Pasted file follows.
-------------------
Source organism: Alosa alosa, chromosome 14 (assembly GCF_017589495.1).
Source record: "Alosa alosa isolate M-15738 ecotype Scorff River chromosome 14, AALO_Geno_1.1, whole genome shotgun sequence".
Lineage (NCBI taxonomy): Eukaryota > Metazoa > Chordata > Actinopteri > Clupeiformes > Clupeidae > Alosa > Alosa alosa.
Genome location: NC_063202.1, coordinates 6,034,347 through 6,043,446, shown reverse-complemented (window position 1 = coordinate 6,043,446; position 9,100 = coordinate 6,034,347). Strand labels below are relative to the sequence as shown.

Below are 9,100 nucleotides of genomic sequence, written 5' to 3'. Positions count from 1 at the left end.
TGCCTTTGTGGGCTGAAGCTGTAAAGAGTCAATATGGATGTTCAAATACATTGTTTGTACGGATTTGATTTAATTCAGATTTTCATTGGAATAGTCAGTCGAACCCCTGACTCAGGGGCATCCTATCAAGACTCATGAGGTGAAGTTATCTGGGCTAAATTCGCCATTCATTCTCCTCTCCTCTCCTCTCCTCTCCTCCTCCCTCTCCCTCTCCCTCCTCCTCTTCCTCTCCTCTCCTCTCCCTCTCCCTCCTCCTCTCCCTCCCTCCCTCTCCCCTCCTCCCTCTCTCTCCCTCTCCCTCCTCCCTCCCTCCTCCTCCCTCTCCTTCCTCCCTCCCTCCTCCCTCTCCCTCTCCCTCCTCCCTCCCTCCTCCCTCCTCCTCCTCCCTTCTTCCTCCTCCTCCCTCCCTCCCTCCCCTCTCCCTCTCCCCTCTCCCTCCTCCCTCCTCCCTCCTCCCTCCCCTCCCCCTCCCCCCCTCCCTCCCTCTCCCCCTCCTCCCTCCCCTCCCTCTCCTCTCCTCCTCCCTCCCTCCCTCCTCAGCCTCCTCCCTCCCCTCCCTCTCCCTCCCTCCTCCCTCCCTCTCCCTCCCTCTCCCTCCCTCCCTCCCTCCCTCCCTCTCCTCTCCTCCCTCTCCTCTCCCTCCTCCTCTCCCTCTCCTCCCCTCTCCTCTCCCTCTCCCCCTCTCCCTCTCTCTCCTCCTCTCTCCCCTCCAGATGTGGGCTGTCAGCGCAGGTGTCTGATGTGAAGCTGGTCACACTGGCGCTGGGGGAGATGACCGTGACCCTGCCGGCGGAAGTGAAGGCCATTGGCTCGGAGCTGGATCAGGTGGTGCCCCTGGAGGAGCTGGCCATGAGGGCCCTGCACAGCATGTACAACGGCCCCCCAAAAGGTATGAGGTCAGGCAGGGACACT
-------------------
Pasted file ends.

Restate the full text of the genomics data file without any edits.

Source organism: Alosa alosa, chromosome 14 (assembly GCF_017589495.1).
Source record: "Alosa alosa isolate M-15738 ecotype Scorff River chromosome 14, AALO_Geno_1.1, whole genome shotgun sequence".
Lineage (NCBI taxonomy): Eukaryota > Metazoa > Chordata > Actinopteri > Clupeiformes > Clupeidae > Alosa > Alosa alosa.
Genome location: NC_063202.1, coordinates 6,034,347 through 6,043,446, shown reverse-complemented (window position 1 = coordinate 6,043,446; position 9,100 = coordinate 6,034,347). Strand labels below are relative to the sequence as shown.

Below are 9,100 nucleotides of genomic sequence, written 5' to 3'. Positions count from 1 at the left end.
TGCCTTTGTGGGCTGAAGCTGTAAAGAGTCAATATGGATGTTCAAATACATTGTTTGTACGGATTTGATTTAATTCAGATTTTCATTGGAATAGTCAGTCGAACCCCTGACTCAGGGGCATCCTATCAAGACTCATGAGGTGAAGTTATCTGGGCTAAATTCGCCATTCATTCTCCTCTCCTCTCCTCTCCTCTCCTCCTCCCTCTCCCTCTCCCTCCTCCTCTTCCTCTCCTCTCCTCTCCCTCTCCCTCCTCCTCTCCCTCCCTCCCTCTCCCCTCCTCCCTCTCTCTCCCTCTCCCTCCTCCCTCCCTCCTCCTCCCTCTCCTTCCTCCCTCCCTCCTCCCTCTCCCTCTCCCTCCTCCCTCCCTCCTCCCTCCTCCTCCTCCCTTCTTCCTCCTCCTCCCTCCCTCCCTCCCCTCTCCCTCTCCCCTCTCCCTCCTCCCTCCTCCCTCCTCCCTCCCCTCCCCCTCCCCCCCTCCCTCCCTCTCCCCCTCCTCCCTCCCCTCCCTCTCCTCTCCTCCTCCCTCCCTCCCTCCTCAGCCTCCTCCCTCCCCTCCCTCTCCCTCCCTCCTCCCTCCCTCTCCCTCCCTCTCCCTCCCTCCCTCCCTCCCTCCCTCTCCTCTCCTCCCTCTCCTCTCCCTCCTCCTCTCCCTCTCCTCCCCTCTCCTCTCCCTCTCCCCCTCTCCCTCTCTCTCCTCCTCTCTCCCCTCCAGATGTGGGCTGTCAGCGCAGGTGTCTGATGTGAAGCTGGTCACACTGGCGCTGGGGGAGATGACCGTGACCCTGCCGGCGGAAGTGAAGGCCATTGGCTCGGAGCTGGATCAGGTGGTGCCCCTGGAGGAGCTGGCCATGAGGGCCCTGCACAGCATGTACAACGGCCCCCCAAAAGGTATGAGGTCAGGCAGGGACACT